Monique R. Pappadis, MEd, PhD is an Assistant Professor of the Division of Rehabilitation Sciences, School of Health Professions at the University of Texas Medical Branch at Galveston (UTMB) and an Investigator at the Brain Injury Research Center of TIRR Memorial Hermann. She is also a Research Career and Development Core Scholar of UTMB’s Claude D. Pepper Center and a Scholar of the Translational Research Scholars Program through the Institute for Translational Sciences. She has a diverse background in biological sciences, psychology, health education and social work, with specific training in measurement development, health education and promotion, psychoeducational interventions, and mixed methodologies. In addition, her bilingual skills in Spanish has allowed her to conduct field research assessing the needs of individuals with limited English proficiency and working with persons from diverse backgrounds. Her research includes the role of neurocognition on outcomes after brain injury, minority aging, health disparities, and addressing gender, language, and cultural differences related to outcomes after injury. She has over 13 years of experience conducting patient-centered outcomes research in the area of stroke and traumatic brain injury research. She has expertise in stakeholder engagement, patient-centered outcomes research, conducting qualitative interviews, analyzing data, and integrating quantitative methodologies, and developing educational interventions and resources to address the needs of patients with brain injury and their caregivers. Dr. Pappadis has won several research awards, made several national and international presentations, published 18 peer-reviewed publications, and disseminated several educational materials for persons with brain injury and their caregivers. She is currently the chair of the Early Career Development Course Task Force and Early Career Officer for ACRM’s BI-ISIG Executive Committee. She is active in numerous ACRM Task Forces.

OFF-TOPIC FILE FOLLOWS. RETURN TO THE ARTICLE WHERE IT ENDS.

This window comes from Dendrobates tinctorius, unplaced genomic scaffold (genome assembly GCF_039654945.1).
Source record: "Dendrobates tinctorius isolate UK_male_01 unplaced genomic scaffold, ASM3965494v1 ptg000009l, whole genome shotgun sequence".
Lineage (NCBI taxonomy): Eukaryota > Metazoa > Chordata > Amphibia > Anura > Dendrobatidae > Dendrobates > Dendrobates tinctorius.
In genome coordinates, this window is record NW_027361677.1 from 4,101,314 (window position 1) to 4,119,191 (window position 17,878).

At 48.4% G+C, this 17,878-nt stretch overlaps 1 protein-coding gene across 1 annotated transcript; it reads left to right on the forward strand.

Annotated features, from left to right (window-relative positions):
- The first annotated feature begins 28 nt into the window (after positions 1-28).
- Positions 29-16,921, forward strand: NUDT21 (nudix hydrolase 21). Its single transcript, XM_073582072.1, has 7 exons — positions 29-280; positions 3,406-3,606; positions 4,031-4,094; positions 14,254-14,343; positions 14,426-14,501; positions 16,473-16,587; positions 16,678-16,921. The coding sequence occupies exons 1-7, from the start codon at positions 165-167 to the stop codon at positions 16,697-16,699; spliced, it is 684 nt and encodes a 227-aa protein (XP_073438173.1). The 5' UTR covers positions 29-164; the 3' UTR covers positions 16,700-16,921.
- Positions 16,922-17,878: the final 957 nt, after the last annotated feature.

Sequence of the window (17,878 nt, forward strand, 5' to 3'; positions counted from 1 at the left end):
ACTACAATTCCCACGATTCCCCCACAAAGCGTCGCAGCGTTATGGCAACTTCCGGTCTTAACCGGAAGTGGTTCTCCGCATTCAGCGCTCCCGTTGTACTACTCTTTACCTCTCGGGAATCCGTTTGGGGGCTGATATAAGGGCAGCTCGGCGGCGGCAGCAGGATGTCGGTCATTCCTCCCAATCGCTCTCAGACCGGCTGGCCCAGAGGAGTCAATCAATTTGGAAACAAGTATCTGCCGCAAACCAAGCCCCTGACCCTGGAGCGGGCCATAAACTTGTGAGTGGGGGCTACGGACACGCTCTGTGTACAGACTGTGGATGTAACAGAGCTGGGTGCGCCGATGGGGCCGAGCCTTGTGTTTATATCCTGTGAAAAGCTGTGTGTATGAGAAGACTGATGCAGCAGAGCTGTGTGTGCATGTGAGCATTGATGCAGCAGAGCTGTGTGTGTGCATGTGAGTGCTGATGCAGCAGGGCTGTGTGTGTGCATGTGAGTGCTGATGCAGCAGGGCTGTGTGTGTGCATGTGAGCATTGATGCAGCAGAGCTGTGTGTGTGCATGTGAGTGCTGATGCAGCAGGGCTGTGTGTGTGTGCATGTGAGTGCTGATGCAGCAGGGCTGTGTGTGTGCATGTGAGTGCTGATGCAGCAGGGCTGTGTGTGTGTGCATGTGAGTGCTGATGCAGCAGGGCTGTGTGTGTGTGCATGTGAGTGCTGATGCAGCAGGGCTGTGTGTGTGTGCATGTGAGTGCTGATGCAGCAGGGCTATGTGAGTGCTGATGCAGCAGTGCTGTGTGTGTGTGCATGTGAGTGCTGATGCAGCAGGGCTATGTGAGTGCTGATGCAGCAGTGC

Stephanie Kolakowsky-Hayner